While it may be easy to be swept away by the sheer scale of the Al Nabooda enterprise now, one shouldn't think that setting this company up was a walk in the park either- there were, for sure, several obstacles along the way, and as the one running the show, Rajaram had to have made tough and critical decisions throughout as well. So what was his formula to lead and navigate his company through the business landscape of the region? "The only way you get past hurdles is by having faith in yourself," Rajaram replies. "People will come and tell you a million things. You know, when you are sitting in this office, this room, you have your customers who tell you one bit, you have your staff who tell you one bit, you have your managers… At the end of the day, your gut tells you what is right. And the most important issues never waver from it. Once you have decided that this is the path you are going to choose, just stick to it. Because one of the worst things that can happen in business is when you start changing your mind halfway through, because then, you do nothing right and you're always in the state of confusion… When I took over the company, we had 68 employees. We now have 1,500, and I owe a livelihood to 1,500 people. So every decision I sit here and make, I have to make on many counts: my board, my owners, my shareholders, their interests. I [also] have to look after the interests of the people who work for me. And based on all this, you make decisions, and once you have made the decision, never look back."
That's an inspirational statement all right, but I can't help but be cynical and ask Rajaram what's the way to go when one's gut is, well, just wrong, and results in an incorrect decision being made in business. Rajaram agrees that things like that can sometimes happen, and notes the importance of having a Plan B in case such a scenario arises. But perhaps more importantly, the Al Nabooda CEO highlights the need for leadership to take charge when things do go wrong: "You have to take responsibility," he says. "You can't sit in a board meeting and try to push blame on other people. All that you can [do is] turn around and tell stakeholders that yes, this was not a right decision and we're going to change it; we are going to make dead sure that we are going to recover what we lost. That's all- and that's all the stakeholders want to hear… In life, everyone makes mistakes. Nobody is perfect; I don't think anybody can sit down and say, "I've run a business for 40 years without making a single mistake.' If that's the case, then he has done nothing with his business. But if you have to grow from [an establishment selling] 300 cars to 9,000 cars, then you have to have had made some mistakes on your way. The important thing is what you've learned from them."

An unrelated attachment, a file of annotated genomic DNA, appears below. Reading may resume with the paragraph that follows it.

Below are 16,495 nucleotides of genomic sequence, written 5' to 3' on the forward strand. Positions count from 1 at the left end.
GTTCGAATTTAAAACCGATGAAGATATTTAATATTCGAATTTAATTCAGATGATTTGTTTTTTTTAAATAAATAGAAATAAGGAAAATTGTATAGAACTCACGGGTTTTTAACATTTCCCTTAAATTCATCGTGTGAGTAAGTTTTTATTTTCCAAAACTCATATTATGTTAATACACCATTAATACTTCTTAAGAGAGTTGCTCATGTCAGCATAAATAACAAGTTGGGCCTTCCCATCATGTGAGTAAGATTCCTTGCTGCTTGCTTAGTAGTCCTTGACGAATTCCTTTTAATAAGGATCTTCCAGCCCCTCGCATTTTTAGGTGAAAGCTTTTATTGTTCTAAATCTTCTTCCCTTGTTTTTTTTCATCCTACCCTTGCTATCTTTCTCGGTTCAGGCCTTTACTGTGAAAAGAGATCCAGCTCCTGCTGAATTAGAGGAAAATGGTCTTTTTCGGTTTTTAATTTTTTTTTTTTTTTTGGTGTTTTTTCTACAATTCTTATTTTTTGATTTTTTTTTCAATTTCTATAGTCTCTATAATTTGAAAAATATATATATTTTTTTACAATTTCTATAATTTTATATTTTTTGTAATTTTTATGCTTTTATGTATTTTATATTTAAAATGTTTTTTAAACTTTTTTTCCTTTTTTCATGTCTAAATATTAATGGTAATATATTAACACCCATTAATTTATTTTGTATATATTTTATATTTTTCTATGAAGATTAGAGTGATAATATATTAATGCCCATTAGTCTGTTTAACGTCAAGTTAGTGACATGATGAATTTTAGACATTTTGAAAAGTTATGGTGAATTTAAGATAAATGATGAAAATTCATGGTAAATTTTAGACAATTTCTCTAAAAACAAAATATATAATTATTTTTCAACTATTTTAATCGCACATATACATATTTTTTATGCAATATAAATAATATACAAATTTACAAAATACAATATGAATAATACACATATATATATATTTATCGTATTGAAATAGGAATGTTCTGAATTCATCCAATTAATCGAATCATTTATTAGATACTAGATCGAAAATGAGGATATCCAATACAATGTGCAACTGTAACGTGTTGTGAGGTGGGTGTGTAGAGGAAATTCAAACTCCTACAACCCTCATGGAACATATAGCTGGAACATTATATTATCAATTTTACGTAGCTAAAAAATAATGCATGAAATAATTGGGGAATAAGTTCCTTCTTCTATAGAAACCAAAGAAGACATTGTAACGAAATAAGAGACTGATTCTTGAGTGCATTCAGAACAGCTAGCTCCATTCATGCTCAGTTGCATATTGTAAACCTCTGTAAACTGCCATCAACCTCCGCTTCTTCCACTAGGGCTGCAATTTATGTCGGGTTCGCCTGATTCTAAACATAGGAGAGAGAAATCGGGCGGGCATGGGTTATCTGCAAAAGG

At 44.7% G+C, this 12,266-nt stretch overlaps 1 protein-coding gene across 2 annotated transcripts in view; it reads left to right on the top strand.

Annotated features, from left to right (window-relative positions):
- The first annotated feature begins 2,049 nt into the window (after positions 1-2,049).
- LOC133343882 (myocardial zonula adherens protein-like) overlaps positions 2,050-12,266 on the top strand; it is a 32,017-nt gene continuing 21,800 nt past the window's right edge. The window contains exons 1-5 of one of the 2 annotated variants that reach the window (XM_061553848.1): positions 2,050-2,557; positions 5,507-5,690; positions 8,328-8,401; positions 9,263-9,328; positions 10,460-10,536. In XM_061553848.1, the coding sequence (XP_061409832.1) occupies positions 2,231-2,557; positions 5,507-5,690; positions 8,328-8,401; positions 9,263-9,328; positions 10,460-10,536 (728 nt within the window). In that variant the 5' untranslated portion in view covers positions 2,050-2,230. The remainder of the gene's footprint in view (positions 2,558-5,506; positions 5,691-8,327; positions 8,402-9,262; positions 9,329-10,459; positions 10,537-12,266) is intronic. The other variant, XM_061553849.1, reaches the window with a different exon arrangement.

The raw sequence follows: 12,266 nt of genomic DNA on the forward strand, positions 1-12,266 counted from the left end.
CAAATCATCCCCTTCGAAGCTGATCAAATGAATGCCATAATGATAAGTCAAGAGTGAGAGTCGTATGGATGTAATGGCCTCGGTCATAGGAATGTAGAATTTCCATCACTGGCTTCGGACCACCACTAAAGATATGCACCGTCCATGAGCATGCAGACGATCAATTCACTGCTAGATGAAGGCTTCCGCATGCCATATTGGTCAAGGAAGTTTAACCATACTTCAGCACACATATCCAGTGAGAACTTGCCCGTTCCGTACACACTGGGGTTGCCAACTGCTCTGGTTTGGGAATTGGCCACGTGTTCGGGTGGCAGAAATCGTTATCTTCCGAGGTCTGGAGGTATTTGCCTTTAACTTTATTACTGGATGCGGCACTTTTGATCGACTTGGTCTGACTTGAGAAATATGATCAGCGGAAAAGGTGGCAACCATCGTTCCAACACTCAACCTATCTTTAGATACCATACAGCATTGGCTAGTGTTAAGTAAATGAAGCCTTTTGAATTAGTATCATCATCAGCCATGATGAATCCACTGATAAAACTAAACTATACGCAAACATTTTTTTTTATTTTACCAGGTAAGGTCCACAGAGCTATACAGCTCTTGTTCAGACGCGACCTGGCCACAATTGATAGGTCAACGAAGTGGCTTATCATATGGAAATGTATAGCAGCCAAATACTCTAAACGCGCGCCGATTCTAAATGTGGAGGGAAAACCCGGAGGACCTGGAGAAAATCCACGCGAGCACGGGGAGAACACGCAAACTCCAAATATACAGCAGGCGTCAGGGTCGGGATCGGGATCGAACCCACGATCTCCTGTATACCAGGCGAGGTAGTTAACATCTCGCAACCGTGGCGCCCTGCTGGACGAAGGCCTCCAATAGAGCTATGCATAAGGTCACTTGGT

When it comes to running a business, Rajaram is also emphatic on the importance of taking care of one's people- regardless of whether you are a startup, or a multinational. "Our people are everything to the business," he declares. "Without them, the business is zero." And ensuring the welfare of one's employees is not merely a pragmatic detail, he notes- there are cost factors to be taken into consideration as well. "The cost of training a person in the present environment is huge," he explains. "If the person is unhappy and he goes away, all the cost you have spent on his training is gone; it is irrecoverable. Somebody else is going to make use of it, when he leaves me and goes and joins somebody else." Rajaram also notes how the efforts a company's management makes in securing the welfare of its employees can go a long way: "Creating a working environment, and looking after the people who work for you, also gives them a feeling of belonging." Rajaram recalls how, long before the UAE made it mandatory for employers to provide their employees with health insurance, Al Nabooda went about insuring all of its staff, a move that he believes brought about rich dividends for the company in the long run. "My people feel that the company went out and did something for them- all of those who did this when it became law, the people feel, what the hell, the government gave you instructions, you went and did it; you are not giving me anything. This is why we have taken pride in the fact that people have worked with us for so long, and we've grown over the years, and we are very happy." (Incidentally, in an impromptu speech at the Indian Innovator Awards last year, Rajaram made it a point to thank his team at Al Nabooda, who made his dream of "not selling cars, but experiences, come true.")